Ben Grenrock tried peyote and saw the face of Tony Soprano.
For millennia, shamans in every region of the world have used rhythmic sounds to induce an altered state of consciousness in themselves and in those in their communities. It’s a process called auditory driving, whereby measurable changes in the brain occur as a result of extended exposure to repetitive sonic stimulation. Pretty much for as long as we’ve been homosapiens, we’ve been getting high on beats.
And we still do. If the above sounds at all familiar to you and you have an internet connection, chances are it’s because you’ve been to a rave or some similar sort of event in which a DJ-administered collective trance is the main draw. Which isn’t to say that EDM DJs are modern shamans, but when they spin techno for hours on end and over the course of the night tethers to reality like perception of time seem to get tangled into unfamiliar shapes, they’re essentially exploiting this same neurological process as the spirit guides of yore.
As far as the digital shamans of today are concerned though, Los Angeles producer no puls, is much closer to whatever criteria would earn one that bizarre distinction than you’re average psytrance-peddler. A member of L.A. beat scene record label Courteous Family—who in the short time they’ve been releasing music have put out some the most genuinely exciting and original beat music bar none—no puls has proven himself a master at fusing organic, often tribal-sounding tones with electronic instrumentation in a way that simply hasn’t been done before. His debut LP, The Waiting Room, defies concise or sane description. It’s what you might have gotten if a tribe of bioluminescent, forest-dwelling elves had invented MIDI controllers a thousand years ago; it could have been the soundtrack to antediluvian Atlantis’ club scene; it’s equal parts Teebs and Flying Lotus with something primal and ineffable mixed in for good measure.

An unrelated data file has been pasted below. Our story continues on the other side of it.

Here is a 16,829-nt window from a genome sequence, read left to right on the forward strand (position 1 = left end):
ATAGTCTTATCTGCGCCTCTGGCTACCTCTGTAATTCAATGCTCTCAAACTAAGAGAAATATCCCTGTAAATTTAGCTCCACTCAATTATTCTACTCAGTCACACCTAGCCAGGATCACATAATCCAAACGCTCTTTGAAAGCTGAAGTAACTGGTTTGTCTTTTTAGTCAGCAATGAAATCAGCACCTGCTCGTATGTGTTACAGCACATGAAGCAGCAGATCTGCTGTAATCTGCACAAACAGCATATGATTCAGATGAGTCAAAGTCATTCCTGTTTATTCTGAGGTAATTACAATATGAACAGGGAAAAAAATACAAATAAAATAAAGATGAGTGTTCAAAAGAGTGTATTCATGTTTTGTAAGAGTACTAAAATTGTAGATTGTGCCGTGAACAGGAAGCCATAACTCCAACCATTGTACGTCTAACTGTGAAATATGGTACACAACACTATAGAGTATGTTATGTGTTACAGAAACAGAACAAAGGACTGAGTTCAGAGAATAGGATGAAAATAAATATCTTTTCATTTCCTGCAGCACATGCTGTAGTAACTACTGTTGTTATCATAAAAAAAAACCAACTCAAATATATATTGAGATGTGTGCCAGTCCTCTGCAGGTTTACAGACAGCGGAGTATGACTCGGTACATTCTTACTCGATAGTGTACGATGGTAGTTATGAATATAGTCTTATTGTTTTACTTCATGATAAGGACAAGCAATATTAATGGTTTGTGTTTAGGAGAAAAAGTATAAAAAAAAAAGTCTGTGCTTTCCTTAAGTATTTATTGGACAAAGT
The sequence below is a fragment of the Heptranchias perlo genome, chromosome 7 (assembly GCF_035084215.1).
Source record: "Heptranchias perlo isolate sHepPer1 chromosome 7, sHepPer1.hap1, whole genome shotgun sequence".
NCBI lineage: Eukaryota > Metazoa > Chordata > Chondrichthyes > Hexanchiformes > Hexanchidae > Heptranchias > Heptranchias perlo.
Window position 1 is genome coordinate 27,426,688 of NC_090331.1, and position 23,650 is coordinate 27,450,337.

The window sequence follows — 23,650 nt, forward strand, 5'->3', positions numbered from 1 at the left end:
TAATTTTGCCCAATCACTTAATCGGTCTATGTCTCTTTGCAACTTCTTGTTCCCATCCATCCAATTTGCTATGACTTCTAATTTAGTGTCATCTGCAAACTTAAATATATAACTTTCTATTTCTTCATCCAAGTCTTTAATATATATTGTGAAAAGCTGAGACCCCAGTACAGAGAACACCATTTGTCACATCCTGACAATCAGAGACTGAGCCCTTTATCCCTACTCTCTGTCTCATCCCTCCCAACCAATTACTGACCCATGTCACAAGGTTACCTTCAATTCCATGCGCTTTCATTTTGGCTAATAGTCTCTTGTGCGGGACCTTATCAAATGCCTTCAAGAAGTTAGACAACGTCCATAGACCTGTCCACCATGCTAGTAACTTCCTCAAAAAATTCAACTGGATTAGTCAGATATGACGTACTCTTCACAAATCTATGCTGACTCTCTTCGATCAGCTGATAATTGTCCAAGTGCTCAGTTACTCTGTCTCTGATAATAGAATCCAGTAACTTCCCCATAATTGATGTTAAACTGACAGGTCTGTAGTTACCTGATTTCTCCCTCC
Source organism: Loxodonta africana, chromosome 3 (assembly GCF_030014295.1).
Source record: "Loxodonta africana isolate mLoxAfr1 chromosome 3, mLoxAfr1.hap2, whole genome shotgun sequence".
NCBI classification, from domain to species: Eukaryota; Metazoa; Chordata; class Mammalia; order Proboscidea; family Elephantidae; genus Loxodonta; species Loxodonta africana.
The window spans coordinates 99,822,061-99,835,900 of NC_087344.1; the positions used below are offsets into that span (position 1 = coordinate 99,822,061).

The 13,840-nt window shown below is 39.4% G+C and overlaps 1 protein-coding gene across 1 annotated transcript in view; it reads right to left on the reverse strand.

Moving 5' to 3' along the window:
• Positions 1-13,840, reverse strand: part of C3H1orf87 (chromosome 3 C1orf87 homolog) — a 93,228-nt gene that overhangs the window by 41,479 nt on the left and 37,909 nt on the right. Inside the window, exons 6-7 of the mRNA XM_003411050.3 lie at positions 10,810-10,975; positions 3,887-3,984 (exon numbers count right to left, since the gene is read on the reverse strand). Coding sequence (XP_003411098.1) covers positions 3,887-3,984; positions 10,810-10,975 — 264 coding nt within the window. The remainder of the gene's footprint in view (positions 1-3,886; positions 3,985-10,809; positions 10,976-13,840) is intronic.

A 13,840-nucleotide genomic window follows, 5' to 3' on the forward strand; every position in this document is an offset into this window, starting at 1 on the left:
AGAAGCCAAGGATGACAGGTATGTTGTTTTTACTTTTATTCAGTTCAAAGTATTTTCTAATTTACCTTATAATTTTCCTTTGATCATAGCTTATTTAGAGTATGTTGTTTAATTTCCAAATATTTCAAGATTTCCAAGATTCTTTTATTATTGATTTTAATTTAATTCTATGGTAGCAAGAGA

no puls’s most recent offering, SAMSARA, may feature more recognizable sounds, textures, and structures than The Waiting Room, but it is just as capable of transporting listeners to alien planes of conscious. The four-song EP deploys South Asian rhythms and vocal arrangements in intoxicating ways, beckoning the listener ever further away from their corporeal self. While standout cut “Ritual Dance of the Leaves” is a fairly straight-up, dusky slapper, each of the remaining three tracks on SAMSARA are built on a hypnotic substrate of throbbing rhythm. As each beat evolves, piling on deliciously synthetic elements—obliterating waves of fuzzed-out bass, intricately doctored vocals, atonal alarm bells, etc.—their organic pulse endures, supporting the layers the producer conjures and never allowing his compositions to lose their human component.
One of the budding talents in new generation of Angelino beatsmiths, no puls is not one to sleep on. As he and his Courteous Family label mates continue to break new ground in the beat scene and to supplement its culture with events like the new monthly show at The Echo, Hypnothesis, the future of the genre looks bright as ever. He may not be a Tungus or Shipibo healer, but it’d be a mistake not to follow no puls into whatever astral realm his rhythms lead you.